The Importance of a Rigger and Rigging

The Importance of a Rigger and Rigging

In construction, safety is the number one priority, especially when lifting heavy objects and using heavy equipment. Using cranes and other equipment to lift and manipulate extremely heavy objects is the job of a qualified rigger. Having a qualified rigger on-site is essential to everyone’s safety.

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What Is the Role of a Rigger?

Riggers are responsible for attaching cables or ropes to the load that they intend to lift or hoist. Riggers know which hitches to tie and how much weight they can actually support. They understand where the center of gravity of a load is so the load is correctly balanced and stable. Riggers are able to use several different kinds of equipment to accomplish this such as slings, chokers, shackles, and winches. They are able to navigate heavy equipment through confined spaces, tilt, turn, or dip loads to avoid hazards, and care for the equipment including inspections.  Lastly, the rigger is very knowledgeable about the hazards associated with the job and each lift so he/she feels comfortable signaling operations.  

Who Is a Qualified Rigger?

The definition of a qualified rigger is loosely made by OSHA and otherwise stipulated by the company that employs the rigger. According to OSHA, a qualified rigger can have a degree, a certificate, or has extensive knowledge or training and has demonstrated the ability to solve rigging problems. Qualified riggers do not explicitly have to be qualified by an accredited organization and can instead have extensive informal, on-the-job training. 

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What Is Basic Rigging?

Basic rigging is a term used to describe the principles of rigging that one learns in order to become a certified or qualified level I Rigger. Basic rigging includes knowledge of inspection techniques, use of slings, hitch configurations, and load-handling. Total Equipment Training offers classes that cover basic rigging and more. 

What Is Rigging Safety?

Rigging safety is the summed total of precautions taken to minimize the risk of harm to persons while rigging.  Precautions include proper training of personnel, appropriate personal protective equipment, regular equipment inspections, environmental risk assessments, established communication, and emergency/backup procedures.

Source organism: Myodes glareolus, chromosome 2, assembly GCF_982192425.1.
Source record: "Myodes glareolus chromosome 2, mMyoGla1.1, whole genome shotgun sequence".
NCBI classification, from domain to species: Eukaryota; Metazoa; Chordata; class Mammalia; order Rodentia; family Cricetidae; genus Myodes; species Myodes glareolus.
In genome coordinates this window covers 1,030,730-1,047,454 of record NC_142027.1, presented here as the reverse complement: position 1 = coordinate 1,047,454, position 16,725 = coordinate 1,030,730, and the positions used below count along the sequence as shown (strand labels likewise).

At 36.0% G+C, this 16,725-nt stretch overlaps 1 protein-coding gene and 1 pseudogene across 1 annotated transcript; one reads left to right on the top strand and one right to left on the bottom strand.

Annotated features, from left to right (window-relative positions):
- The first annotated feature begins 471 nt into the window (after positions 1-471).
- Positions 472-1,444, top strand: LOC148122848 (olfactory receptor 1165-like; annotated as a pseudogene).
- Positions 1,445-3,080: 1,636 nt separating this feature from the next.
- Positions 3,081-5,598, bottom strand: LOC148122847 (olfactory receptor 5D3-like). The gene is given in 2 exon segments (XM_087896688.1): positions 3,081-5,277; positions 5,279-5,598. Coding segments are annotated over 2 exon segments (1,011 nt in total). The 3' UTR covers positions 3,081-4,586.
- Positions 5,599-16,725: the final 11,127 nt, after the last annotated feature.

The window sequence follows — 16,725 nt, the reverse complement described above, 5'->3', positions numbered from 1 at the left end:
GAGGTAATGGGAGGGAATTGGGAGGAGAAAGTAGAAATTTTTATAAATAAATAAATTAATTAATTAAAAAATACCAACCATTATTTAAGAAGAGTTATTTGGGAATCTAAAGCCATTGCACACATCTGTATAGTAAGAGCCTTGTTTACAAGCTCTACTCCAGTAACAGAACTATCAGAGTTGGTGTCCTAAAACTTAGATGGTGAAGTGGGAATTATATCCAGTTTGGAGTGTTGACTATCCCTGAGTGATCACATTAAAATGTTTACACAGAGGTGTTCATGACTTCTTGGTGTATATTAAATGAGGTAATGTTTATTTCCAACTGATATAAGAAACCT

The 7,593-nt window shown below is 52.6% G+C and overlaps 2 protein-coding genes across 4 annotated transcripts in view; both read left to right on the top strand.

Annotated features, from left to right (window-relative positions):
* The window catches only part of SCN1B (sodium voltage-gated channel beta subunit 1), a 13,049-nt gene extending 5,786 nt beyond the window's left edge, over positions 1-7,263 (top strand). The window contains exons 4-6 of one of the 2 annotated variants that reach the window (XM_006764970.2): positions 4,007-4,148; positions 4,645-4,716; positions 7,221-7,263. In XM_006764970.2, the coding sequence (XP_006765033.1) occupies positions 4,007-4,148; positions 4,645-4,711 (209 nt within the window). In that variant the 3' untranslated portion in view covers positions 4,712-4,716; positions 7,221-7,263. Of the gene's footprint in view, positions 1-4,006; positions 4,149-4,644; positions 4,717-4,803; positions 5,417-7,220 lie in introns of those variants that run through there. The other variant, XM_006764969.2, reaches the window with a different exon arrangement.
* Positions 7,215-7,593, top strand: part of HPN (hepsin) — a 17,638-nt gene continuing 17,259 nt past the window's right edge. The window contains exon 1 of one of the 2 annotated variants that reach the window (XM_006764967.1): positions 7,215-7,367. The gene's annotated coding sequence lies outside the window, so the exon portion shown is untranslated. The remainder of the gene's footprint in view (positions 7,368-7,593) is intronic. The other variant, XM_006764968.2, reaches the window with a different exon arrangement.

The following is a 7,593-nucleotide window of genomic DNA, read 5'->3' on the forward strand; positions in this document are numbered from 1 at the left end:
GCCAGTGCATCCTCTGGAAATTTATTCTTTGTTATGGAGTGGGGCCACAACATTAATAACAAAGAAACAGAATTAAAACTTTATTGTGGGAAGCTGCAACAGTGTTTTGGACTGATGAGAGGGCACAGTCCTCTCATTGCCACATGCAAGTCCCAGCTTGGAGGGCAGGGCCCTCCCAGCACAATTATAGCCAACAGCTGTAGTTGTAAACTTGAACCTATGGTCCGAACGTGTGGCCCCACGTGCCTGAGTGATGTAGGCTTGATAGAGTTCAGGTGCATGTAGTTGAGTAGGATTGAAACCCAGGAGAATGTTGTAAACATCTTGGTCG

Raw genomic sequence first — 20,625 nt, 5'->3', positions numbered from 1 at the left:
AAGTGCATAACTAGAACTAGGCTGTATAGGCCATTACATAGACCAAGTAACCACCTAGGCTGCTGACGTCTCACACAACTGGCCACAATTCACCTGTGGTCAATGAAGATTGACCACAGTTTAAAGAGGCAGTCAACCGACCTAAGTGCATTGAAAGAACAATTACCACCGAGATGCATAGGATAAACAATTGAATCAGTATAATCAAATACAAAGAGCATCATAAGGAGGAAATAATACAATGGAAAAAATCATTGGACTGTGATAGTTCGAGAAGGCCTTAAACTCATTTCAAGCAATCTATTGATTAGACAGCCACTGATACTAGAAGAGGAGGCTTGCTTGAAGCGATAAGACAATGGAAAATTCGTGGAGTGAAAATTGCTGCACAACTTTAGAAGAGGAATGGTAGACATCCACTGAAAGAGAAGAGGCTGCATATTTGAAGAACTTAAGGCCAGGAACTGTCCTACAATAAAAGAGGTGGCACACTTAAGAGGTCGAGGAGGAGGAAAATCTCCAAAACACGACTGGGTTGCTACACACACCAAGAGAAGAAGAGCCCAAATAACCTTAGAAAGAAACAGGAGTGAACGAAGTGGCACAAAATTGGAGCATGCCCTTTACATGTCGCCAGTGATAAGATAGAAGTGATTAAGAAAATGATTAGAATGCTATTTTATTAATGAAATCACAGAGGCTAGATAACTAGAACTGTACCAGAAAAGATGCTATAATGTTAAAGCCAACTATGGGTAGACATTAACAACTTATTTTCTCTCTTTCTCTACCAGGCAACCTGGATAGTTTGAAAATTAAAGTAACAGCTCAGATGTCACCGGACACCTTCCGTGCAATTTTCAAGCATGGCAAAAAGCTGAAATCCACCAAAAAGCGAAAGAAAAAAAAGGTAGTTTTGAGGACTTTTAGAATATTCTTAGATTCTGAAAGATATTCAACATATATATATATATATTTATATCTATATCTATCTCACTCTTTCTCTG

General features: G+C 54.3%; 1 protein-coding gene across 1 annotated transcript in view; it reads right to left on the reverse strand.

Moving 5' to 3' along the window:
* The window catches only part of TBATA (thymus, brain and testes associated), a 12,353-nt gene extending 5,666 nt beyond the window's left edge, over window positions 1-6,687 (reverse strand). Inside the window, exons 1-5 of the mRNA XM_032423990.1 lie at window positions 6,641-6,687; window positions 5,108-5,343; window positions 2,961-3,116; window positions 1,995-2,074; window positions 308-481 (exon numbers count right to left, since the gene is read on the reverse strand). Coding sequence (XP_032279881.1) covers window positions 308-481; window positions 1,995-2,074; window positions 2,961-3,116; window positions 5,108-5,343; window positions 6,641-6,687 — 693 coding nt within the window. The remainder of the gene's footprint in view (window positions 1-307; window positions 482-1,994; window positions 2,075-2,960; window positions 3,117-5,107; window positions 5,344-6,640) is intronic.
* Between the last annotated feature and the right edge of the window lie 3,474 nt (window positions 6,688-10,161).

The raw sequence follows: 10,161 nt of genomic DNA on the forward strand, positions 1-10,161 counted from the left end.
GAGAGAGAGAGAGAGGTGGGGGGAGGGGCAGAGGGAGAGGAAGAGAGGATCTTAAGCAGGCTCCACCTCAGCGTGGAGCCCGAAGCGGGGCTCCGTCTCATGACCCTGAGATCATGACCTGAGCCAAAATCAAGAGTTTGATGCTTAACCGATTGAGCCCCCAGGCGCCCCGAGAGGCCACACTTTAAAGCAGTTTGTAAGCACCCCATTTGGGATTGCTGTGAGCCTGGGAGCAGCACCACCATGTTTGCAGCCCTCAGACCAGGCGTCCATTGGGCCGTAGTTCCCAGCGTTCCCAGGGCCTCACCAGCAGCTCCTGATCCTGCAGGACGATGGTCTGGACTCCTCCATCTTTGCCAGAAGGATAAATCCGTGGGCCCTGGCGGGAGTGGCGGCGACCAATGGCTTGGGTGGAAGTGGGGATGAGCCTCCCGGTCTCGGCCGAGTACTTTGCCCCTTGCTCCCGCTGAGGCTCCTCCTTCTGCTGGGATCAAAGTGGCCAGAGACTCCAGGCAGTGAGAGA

In commercial applications requiring the movement of heavy loads and machinery, rigging is a key factor. The welfare of staff should be of the utmost importance when conducting a rigging operation. Inappropriate load rigging can cause unintended falls, leading to damage to property and exposing safety risks, injury, or even death to riggers and other nearby workers.

How Do I Become a Certified Rigger?

To become an NCCCO certified rigger, you must be at least 18 years of age and have a high school diploma or GED. In order to receive certification from an accredited organization, you must pass both a written and practical exam offered by an NCCCO accredited organization.  There are two rigging certifications: Rigger I and Rigger II. Although the responsibilities of both are slightly different, they both require you to pass a written practical exam for certification. 

What Is a Rigging Certificate and How Can Total Equipment Training Help?

A rigging certificate is documentation that someone has demonstrated the ability to complete the tasks required for a qualified rigger. Total Equipment Training prepares your team for OSHA rigger qualification and NCCCO certification. Through hands-on training and classroom testing, Total Equipment Training works with you to design a program that works for you and prepares employees to rig safely.   

Contact Total Equipment Training for more information about becoming a certified rigger.

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Barb Fullman- CEO of Total Equipment Training
About the Author

As the owner of Total Equipment Training, Barb Fullman has been an active contributor to the heavy equipment training industry for over 23 years. Barb, a Penn State University graduate, is recognized as the highest ranking women-owned heavy equipment training business in the US. As a leading authority and provider of heavy equipment training, training manuals and tests based on OSHA Standards and Regulations, Total Equipment Trainings’ client list is composed of most of the Fortune 1000 companies focusing on energy, construction, heavy highway, and manufacturing.

Barb’s motto is “Stay safe, stay up to date”. She is committed to up-to-date & technically correct training, whether it is via in-person or through our library of online heavy equipment resources. With over 50 OSHA qualifying training topics to choose from with TET, the most popular heavy equipment training subjects are mobile cranes, NCCCO, all “dirt equipment”, rigging, crane inspections, and train-the-trainer.